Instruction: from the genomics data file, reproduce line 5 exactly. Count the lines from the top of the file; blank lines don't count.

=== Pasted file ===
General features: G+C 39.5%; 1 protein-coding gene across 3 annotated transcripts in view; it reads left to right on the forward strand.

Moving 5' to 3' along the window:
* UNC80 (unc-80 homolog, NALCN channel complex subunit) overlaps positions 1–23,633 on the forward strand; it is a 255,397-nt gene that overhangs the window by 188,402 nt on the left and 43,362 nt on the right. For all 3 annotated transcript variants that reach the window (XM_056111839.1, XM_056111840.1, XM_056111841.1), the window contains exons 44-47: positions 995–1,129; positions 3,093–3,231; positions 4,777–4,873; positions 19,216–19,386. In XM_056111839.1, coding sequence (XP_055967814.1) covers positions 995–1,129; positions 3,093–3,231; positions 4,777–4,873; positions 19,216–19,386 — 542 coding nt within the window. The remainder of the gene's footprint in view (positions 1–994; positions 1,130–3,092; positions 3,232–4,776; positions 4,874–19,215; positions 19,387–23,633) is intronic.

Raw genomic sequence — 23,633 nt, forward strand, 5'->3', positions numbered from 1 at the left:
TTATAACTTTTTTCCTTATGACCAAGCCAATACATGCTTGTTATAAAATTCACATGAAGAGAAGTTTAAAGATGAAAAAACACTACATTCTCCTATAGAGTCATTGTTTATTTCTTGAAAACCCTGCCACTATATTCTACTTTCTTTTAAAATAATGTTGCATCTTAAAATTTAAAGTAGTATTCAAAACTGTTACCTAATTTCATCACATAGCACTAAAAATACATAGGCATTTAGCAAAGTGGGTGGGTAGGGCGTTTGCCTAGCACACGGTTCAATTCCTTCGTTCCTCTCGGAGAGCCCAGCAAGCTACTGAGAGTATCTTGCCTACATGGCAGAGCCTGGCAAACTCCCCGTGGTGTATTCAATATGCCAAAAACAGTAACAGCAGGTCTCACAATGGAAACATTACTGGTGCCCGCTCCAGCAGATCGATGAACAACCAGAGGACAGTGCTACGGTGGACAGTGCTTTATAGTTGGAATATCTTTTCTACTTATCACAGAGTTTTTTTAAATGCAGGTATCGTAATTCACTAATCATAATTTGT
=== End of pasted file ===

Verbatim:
TTATAACTTTTTTCCTTATGACCAAGCCAATACATGCTTGTTATAAAATTCACATGAAGAGAAGTTTAAAGATGAAAAAACACTACATTCTCCTATAGAGTCATTGTTTATTTCTTGAAAACCCTGCCACTATATTCTACTTTCTTTTAAAATAATGTTGCATCTTAAAATTTAAAGTAGTATTCAAAACTGTTACCTAATTTCATCACATAGCACTAAAAATACATAGGCATTTAGCAAAGTGGGTGGGTAGGGCGTTTGCCTAGCACACGGTTCAATTCCTTCGTTCCTCTCGGAGAGCCCAGCAAGCTACTGAGAGTATCTTGCCTACATGGCAGAGCCTGGCAAACTCCCCGTGGTGTATTCAATATGCCAAAAACAGTAACAGCAGGTCTCACAATGGAAACATTACTGGTGCCCGCTCCAGCAGATCGATGAACAACCAGAGGACAGTGCTACGGTGGACAGTGCTTTATAGTTGGAATATCTTTTCTACTTATCACAGAGTTTTTTTAAATGCAGGTATCGTAATTCACTAATCATAATTTGT